Isolation of Escherichia coli and Staphylococcus aureus in raw milk from refrigeration tanks: identification and antimicrobial resistance profiles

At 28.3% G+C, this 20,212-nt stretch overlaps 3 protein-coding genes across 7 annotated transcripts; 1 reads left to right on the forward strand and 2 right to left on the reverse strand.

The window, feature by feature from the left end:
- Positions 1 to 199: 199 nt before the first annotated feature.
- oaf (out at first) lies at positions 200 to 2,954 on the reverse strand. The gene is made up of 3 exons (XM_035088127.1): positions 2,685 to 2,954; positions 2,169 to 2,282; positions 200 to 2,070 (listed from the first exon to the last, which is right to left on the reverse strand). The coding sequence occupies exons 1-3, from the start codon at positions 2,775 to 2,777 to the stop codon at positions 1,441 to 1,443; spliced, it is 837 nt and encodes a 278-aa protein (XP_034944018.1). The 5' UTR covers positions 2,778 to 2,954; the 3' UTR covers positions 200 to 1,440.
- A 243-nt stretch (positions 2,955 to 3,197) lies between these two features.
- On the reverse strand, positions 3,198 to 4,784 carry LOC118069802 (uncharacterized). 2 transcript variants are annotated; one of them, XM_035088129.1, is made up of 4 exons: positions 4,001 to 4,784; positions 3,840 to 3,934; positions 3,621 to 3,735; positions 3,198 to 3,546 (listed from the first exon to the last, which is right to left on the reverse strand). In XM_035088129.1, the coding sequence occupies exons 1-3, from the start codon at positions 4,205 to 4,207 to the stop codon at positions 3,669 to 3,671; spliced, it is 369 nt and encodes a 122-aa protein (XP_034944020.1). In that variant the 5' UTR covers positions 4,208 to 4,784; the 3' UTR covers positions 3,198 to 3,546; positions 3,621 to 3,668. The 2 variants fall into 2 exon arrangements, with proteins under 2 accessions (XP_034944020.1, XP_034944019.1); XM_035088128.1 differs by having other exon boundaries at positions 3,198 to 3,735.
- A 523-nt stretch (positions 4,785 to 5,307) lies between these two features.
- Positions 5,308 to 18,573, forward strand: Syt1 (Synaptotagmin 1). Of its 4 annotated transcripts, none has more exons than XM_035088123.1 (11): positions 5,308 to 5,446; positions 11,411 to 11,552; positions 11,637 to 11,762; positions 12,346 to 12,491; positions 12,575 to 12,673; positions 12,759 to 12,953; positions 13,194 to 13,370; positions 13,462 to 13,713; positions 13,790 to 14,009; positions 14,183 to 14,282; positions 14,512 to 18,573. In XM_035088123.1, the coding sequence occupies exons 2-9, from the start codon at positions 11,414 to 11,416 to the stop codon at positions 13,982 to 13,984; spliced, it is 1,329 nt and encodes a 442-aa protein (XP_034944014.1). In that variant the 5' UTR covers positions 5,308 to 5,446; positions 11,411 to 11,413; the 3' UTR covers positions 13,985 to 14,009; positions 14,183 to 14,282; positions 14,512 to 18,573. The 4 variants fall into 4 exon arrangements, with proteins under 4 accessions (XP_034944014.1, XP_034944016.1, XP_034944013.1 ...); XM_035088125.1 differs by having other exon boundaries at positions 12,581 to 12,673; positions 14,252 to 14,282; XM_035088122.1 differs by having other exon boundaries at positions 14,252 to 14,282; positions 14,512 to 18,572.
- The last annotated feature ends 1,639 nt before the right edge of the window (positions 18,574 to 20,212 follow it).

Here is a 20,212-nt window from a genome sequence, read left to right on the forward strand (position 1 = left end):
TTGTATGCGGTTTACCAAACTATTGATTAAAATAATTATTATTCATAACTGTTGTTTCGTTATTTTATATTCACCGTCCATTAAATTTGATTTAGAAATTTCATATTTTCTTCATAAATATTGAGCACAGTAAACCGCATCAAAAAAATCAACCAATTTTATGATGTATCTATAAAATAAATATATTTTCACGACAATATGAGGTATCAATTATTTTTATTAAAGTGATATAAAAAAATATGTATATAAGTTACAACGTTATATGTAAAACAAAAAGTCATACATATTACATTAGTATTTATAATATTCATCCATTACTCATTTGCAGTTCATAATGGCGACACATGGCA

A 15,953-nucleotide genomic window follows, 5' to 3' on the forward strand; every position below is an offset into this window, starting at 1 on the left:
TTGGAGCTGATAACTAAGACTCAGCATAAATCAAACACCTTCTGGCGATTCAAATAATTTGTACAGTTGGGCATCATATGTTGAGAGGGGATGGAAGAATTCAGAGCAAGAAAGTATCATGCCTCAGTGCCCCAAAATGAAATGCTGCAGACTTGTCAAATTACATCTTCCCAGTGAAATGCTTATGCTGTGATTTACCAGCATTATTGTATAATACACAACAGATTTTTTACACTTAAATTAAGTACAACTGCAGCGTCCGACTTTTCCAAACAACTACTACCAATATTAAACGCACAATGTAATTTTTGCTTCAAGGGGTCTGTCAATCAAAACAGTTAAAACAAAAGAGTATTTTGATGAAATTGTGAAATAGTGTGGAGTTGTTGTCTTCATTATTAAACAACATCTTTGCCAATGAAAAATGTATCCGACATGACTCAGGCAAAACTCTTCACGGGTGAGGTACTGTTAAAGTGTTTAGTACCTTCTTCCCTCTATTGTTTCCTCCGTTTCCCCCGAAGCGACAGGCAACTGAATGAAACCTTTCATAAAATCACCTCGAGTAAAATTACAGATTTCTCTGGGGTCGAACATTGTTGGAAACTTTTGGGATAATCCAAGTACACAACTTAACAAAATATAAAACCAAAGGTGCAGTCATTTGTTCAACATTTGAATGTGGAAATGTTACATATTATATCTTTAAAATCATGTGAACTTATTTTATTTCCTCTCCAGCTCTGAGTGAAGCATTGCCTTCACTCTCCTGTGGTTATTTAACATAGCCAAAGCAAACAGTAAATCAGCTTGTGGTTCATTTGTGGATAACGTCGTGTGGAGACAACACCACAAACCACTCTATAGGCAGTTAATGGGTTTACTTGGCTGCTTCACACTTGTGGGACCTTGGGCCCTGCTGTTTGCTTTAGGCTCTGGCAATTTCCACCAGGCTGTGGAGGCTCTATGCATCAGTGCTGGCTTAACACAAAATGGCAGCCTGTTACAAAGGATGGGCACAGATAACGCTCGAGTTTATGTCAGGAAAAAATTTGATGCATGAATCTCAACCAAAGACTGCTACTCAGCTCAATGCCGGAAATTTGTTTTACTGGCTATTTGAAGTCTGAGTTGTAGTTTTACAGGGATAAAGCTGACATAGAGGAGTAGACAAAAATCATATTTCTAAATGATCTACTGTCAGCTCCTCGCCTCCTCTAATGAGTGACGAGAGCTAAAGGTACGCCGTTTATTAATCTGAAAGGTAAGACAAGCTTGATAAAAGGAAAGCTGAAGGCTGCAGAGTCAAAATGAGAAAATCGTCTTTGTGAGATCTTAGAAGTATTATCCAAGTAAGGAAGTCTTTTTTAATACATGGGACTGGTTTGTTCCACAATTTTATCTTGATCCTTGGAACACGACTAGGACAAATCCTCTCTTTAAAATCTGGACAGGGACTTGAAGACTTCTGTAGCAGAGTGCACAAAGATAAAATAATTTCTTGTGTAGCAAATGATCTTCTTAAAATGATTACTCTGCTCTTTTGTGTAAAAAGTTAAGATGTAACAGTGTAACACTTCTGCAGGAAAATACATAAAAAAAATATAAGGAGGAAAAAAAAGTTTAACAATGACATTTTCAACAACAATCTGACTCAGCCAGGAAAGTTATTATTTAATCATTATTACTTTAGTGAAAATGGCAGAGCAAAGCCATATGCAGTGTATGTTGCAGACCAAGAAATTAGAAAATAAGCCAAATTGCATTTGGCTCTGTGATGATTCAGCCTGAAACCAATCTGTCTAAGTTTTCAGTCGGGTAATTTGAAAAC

Escherichia coli and Staphylococcus aureus in milk cooling tank reflects a hygienic deficit in animal management, production environment, and milk obtainment. With implications for public health as agents of infection and food poisoning, and the presence of antimicrobial-resistant strains. Therefore, were investigated in cooling tanks with high counts of somatic cells and total bacteria in milk. Microorganisms, in which a profile of resistance to antimicrobials was investigated, and whether there was a similarity in this profile between the strains of the eight dairy properties. Therefore, eighty-eight samples were obtained, and inoculated on Compact Dry® plates. Of this total, 27.27% (24/88) samples tested positive for E. coli and 56.81% (50/88) for S. aureus. Among 24 E. coli strains subjected to disk-diffusion antibiograms, 70.83% were resistant to rifampicin, 50% to ampicillin and 41.67% to cefoxitin and erythromycin, while of the 51 S. aureus strains, 94.32% expressed resistance to azetroanam, 86.27% to ampicillin and nalidixic acid, 76.47% to rifampicin and 47.06 % to erythromycin and cefoxitin. A criterion of resistance to over three antibiotics was observed for 8.33% (2/24) of the isolated E. coli strains and 17.65% (9/51) of the S. aureus strains, characterizing them as multidrug resistant (MDR) strains. Resistance phenotypes displayed high similarity between properties F5 and F6 for S. aureus, and properties F6 and F8 for E. coli when applying the Jaccard index. The presence of these antibiotic-resistant pathogenic microorganisms indicate flaws in milk production handling and sanitary conditions, representing risk to milk consumers.


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